• I decided that the only form of government was a benevolent despotism, tempered with assassination. Then I went home again, hopeless. I am still hopeless, for that matter. We will commit the same follies again. Nothing teaches us.
  • If it were done when 'tis done, then 'twere well
    It were done quickly. If the assassination
    Could trammel up the consequence, and catch,
    With his surcease, success; that but this blow
    Might be the be-all and the end-all — here,
    But here, upon this bank and shoal of time, —
    We'd jump the life to come. But in these cases
    We still have judgement here; that we but teach
    Bloody instructions, which being taught, return
    To plague the inventor: this even-handed justice
    Commends the ingredients of our poison'd chalice
    To our own lips.
  • The external threat to liberty should not drive us into suppressing liberty at home. Those who want the Government to regulate matters of the mind and spirit are like men who are so afraid of being murdered that they commit suicide to avoid assassination.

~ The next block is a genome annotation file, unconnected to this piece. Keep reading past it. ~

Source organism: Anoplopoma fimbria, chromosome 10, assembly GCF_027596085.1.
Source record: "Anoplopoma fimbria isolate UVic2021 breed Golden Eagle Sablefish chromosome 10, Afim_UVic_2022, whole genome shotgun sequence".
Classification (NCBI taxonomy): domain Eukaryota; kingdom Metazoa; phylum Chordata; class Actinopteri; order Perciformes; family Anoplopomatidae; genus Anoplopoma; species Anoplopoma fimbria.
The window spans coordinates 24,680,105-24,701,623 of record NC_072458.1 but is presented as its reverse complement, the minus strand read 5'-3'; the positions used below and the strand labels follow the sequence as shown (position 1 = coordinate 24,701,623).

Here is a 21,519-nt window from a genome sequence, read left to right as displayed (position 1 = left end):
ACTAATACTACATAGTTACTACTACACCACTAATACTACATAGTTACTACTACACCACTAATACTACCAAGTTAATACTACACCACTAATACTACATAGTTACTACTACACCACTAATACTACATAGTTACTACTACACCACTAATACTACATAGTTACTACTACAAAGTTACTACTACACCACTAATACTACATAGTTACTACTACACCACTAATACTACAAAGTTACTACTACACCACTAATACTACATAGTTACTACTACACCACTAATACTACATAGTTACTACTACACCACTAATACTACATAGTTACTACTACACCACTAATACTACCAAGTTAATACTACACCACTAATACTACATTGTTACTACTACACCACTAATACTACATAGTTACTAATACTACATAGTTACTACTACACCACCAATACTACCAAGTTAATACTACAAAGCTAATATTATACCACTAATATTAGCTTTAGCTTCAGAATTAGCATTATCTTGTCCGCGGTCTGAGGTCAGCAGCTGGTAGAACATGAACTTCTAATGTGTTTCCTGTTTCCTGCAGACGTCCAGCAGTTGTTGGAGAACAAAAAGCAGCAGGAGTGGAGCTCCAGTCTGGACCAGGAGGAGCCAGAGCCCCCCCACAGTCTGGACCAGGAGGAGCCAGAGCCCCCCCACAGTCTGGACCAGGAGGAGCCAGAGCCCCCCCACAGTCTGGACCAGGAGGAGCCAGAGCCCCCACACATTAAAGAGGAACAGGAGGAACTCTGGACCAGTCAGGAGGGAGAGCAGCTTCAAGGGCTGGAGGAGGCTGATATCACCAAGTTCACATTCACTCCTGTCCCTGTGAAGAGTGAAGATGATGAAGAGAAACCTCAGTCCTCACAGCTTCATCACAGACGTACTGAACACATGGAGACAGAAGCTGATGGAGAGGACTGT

• E un incidente del mestiere.
    • Translated: It is one of the incidents of the profession.
    • Umberto I, of Italy, after escaping death; reported in Hoyt's New Cyclopedia Of Practical Quotations (1922), p. 634. Sometimes erroneously reported as metier.
  • Assassination is the perquisite of kings.
    • Umberto I, of Italy; reported in Hoyt's New Cyclopedia Of Practical Quotations (1922), p. 634, as having been "[a]scribed to him by other authorities.
  • America is the place where you can not kill your Government by killing the men who conduct it. The only way you can kill government in America is by making the men and women of America forget how to govern, and nobody can do that.
    • Woodrow Wilson, "Address at Opera House, Helena Montana" (September 11, 1919), in, Addresses of President Wilson (1919), p. 154.